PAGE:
Post–9/11 force restructuring, sweeping asset recapitalization, and unique authorities have made the Coast Guard the “next big thing in Washington policymaking.”1 From regular white-hull deployments in the western Pacific and Oceana to Advantage at Sea, the tri-service maritime strategy, the service is in the international spotlight. While expansion of the cutter fleet portends well for its ability to operate within the joint force, the Coast Guard will not be able to make a credible contribution beyond gross tonnage until it fully embraces air power.
The Coast Guard must view aircraft as a force multiplier, fully embedded in cutter operations. Commandant of the Coast Guard Admiral Karl Schultz has made it clear the service is phasing out the MH-65 in favor of the MH-60T, as it should, but it needs to do so with a laser focus on shipboard aviation and cutter deployment—to address capability gaps at sea.
Replace the MH-65
The Coast Guard is no stranger to shipboard aviation—having made its first shipboard helicopter landing in 1944—but the current state of affairs does not reflect an institutional priority.2 The pride of the Coast Guard’s aviation fleet is the Helicopter Interdiction Tactical Squadron (HITRON). Formed in 2000, HITRON’s signature is airborne use of force, shooting out the engines of go-fast drug-smuggling vessels.3 This trademark capability, along with fast, modern small boats, breathed new life into aging Coast Guard cutters and transformed the way maritime drug interdictions are prosecuted. However, 20 years on, the shipboard aviation fleet is decaying, despite the extraordinary efforts of maintainers.
The MH-65 Dolphin is on its last legs. Ninety-eight of these airframes were acquired in 1984, and they are no longer produced.4 New spare parts are not available, and fleet aviation engineering resources find themselves fabricating custom electronics and associated hardware to keep the Dolphins operational.5 The Coast Guard should transition from the MH-65 Dolphin to the eminently more capable blade- and tail-fold variant of the MH-60T as its primary shipboard aviation platform.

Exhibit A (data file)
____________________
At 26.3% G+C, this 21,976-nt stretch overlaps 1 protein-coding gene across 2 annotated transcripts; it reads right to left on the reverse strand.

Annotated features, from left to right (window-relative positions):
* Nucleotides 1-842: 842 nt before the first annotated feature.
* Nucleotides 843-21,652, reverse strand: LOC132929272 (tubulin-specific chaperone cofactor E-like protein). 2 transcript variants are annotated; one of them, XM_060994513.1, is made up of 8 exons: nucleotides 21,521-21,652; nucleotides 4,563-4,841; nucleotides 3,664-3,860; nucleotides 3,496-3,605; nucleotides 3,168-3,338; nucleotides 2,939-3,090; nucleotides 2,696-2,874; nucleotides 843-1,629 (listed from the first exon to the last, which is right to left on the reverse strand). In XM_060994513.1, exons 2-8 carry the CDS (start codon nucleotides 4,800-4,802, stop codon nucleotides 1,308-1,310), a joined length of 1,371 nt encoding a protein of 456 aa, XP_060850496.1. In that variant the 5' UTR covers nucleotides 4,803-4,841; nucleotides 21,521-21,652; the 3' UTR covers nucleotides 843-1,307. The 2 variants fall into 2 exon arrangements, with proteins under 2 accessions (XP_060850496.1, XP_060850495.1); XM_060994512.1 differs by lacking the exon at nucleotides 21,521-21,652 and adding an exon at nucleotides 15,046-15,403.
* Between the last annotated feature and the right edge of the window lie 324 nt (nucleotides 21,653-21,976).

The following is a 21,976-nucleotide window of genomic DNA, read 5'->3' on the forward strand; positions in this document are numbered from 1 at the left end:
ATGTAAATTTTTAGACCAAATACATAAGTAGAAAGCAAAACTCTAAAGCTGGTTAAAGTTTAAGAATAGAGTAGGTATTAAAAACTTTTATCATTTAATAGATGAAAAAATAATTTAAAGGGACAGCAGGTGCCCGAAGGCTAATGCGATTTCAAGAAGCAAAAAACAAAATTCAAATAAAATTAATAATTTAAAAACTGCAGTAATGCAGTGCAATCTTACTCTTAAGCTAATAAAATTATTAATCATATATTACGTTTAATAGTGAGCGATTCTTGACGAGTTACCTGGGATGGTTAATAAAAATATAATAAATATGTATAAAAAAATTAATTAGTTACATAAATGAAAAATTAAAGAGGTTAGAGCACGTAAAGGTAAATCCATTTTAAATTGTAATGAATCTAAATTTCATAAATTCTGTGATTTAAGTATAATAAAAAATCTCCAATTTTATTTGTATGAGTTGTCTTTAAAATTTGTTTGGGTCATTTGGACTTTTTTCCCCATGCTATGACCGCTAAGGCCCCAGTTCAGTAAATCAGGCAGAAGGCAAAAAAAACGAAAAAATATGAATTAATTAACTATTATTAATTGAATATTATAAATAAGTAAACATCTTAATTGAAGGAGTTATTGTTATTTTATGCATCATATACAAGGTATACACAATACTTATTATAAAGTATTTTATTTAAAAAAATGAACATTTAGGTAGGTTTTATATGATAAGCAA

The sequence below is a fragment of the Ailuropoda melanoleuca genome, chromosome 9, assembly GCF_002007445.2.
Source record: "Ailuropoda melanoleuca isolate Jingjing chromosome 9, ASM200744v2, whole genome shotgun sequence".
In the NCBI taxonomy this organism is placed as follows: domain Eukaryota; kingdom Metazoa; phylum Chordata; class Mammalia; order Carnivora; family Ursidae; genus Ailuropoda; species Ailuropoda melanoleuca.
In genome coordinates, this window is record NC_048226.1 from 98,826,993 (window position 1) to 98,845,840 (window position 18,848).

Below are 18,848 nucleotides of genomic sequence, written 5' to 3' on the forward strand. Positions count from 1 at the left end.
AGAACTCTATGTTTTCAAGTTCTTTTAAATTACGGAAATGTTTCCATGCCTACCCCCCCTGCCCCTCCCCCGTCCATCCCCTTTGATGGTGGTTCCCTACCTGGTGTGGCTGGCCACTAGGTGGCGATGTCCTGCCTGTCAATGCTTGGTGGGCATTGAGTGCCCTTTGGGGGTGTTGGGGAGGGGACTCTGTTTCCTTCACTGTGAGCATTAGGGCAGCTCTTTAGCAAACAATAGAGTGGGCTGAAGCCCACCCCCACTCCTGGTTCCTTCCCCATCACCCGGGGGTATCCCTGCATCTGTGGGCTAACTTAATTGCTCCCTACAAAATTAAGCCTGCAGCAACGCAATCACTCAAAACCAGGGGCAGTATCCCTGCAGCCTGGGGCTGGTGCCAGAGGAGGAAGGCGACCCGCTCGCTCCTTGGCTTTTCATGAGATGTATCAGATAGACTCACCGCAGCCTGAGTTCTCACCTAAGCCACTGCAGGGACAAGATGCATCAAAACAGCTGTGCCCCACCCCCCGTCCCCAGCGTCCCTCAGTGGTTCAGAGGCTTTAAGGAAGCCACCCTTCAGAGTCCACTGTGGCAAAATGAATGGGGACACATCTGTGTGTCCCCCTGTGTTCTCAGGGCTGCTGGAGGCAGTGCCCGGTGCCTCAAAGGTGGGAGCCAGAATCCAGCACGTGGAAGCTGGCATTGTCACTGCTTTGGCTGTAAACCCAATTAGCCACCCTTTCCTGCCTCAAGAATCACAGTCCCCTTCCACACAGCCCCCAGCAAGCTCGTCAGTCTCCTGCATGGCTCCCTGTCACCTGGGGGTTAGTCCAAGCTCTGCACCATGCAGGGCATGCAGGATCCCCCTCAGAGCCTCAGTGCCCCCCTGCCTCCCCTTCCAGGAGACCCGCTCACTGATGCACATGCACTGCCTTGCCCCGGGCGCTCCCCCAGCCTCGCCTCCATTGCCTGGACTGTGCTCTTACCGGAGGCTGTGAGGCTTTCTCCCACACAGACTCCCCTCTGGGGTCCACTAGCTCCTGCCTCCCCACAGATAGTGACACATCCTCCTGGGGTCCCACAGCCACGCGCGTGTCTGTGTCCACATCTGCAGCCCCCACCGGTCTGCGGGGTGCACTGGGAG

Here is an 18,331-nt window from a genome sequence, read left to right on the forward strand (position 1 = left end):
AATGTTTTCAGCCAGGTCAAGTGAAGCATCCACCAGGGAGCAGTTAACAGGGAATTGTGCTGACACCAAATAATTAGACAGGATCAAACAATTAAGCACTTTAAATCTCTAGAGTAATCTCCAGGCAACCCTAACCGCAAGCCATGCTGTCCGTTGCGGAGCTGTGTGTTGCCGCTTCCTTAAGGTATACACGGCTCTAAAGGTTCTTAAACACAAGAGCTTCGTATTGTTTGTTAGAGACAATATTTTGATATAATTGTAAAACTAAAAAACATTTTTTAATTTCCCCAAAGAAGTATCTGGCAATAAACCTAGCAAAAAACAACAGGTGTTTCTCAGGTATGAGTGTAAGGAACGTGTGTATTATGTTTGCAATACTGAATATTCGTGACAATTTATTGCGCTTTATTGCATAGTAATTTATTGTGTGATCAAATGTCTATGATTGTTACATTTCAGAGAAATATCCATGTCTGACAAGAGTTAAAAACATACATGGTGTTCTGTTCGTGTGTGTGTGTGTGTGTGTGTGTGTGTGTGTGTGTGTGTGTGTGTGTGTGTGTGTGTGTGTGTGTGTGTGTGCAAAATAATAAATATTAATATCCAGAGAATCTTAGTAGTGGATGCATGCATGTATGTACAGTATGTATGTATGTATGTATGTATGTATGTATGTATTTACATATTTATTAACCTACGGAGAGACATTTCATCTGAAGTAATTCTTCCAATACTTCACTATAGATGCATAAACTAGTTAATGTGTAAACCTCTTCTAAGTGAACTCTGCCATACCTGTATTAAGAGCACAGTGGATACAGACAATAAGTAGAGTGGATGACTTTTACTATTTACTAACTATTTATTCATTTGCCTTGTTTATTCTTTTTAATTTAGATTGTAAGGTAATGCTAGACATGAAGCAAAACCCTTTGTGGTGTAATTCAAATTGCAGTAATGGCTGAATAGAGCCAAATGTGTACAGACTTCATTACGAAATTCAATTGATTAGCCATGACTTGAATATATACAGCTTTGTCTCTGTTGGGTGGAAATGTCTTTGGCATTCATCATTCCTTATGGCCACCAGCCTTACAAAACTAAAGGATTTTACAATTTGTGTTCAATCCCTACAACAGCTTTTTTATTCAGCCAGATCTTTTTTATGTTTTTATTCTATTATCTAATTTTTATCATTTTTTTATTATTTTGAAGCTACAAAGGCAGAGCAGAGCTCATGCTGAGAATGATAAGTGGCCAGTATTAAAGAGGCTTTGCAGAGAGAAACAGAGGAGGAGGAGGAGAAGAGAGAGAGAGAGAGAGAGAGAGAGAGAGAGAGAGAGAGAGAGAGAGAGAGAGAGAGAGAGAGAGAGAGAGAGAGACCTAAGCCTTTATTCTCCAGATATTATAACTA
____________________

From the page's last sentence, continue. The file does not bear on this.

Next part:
In addition to supercharging the new, cutting-edge Coast Guard platforms, such as the national security cutter and offshore patrol cutter, transitioning to the same airframe as the Navy will provide the Coast Guard true interoperability. A cutter with an embarked MH-60T can fully integrate into joint surface action groups and will be a valued member of any joint maritime force.
Further, MH-60Ts will empower some of the Coast Guard’s unique law enforcement capabilities. With a robust fleet of MH-60Ts, the Coast Guard will not be constrained to the use of small boats or have to rely on Defense Department helicopter availability to employ its signature maritime security response teams (MSRTs), highly trained operators who train to fast-rope onto vessels from MH-60 helicopters. The Coast Guard could explore training its broader stable of tactical law enforcement operators—such as the counternarcotics-focused tactical law enforcement teams and security-focused maritime safety and security teams—on fast-rope insertion from MH-60 variants. By purchasing and maintaining a shipboard fleet of MH-60Ts, the Coast Guard would empower a capability that no other maritime service can bring to the table.